The current findings show that the serial RT task is a useful paradigm for exploring contextual dependent motor skill acquisition. However, the mechanism underlying the influence of incidental perceptual features on sequence performance remains largely unclear. Below we will elaborate on two general alternatives to account for the current findings. The first is derived from the notion that stimulus features are becoming part of a global sequence skill representation. Second, the change in context could have affected performance in a less direct manner, as it may have brought participants to inhibit existing sequence skills.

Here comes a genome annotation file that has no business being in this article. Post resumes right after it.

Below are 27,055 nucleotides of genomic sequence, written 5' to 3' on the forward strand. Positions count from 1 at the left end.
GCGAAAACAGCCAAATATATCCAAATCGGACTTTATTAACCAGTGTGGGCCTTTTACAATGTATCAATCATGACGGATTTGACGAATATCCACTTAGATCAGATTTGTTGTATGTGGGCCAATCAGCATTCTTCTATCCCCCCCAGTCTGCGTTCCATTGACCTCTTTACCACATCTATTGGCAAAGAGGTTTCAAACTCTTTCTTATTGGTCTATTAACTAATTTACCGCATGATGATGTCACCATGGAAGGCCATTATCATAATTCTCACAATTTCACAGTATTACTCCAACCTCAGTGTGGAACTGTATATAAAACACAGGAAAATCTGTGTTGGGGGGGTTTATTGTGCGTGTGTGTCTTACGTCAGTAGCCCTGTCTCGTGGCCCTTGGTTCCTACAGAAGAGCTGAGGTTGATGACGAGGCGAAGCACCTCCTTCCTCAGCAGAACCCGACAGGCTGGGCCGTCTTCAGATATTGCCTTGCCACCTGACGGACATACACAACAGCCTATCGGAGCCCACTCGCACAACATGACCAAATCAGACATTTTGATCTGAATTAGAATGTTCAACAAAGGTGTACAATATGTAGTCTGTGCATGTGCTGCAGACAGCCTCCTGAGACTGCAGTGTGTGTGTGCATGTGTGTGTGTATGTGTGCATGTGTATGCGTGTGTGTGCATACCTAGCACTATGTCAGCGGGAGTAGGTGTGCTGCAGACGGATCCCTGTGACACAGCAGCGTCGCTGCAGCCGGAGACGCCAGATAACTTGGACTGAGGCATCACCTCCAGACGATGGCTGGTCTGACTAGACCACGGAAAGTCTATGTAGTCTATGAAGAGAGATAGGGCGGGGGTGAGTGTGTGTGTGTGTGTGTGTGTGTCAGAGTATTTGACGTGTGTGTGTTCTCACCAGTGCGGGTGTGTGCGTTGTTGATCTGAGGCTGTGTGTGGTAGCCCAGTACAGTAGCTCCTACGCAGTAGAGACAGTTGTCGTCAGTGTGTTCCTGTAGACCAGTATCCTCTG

A number of different levels of serial learning have been proposed by various authors. From the perceptual learning view, sequence learning is predominantly based on associations between successive stimuli (stimulus-to-stimulus or S–S learning). In contrast, the motor learning account states that associations are formed mainly between successive responses (response-to-response or R–R learning). Additionally, other studies support sequence learning on intermediate levels of information processing (e.g. Deroost & Soetens, 2006), or as a kind of response effect learning (response-to-stimulus or R–S learning; Ziessler & Nattkemper, 2001). There is growing consensus that sequence learning is predominantly response based, as learning on the motor level is supported by many behavioural (Nattkemper & Prinz, 1997; Willingham, 1999) and neuropsychological (e.g. Bischoff-Grethe, Goedert, Willingham & Grafton, 2004; Grafton, Hazeltine & Ivry, 1995) studies. The role of perceptual learning on the other hand is still heavily debated. In line with other studies (e.g. Abrahamse, Van der Lubbe & Verwey, 2007; Remillard, 2003; Mayr, 1996), the current study adds support to the notion that sequence learning in a SRT task is not completely motor based (i.e. independent of the stimuli), as changing a stimulus feature that was not directly relevant to the task (i.e. the placeholder shape) had a clear effect on performance. The representation underlying sequence skill, then, may include incidental stimulus information (either through S–S associations, R–S associations, or learning at intermediate levels of information processing), implying that when these features are changed, the skill representation can no longer be as easily retrieved from memory (maybe under certain conditions incidental features of the rest of the task environment are also included, as display color almost produced a reliable effect). This is in line with the notion that sequence learning is partly produced by an automatic associative process (Jiménez & Méndez, 1999), on the condition that it involves only that information that has been selected for processing (e.g. Frensch & Miner, 1994), including some features that may not be crucial to task execution. The role of co-activation in memory systems to account for automatic associations is fundamental to many learning theories (e.g. Logan, 1988). Future research will be needed to explore the role of selective attention for the development of context dependability of sequential skills in more detail.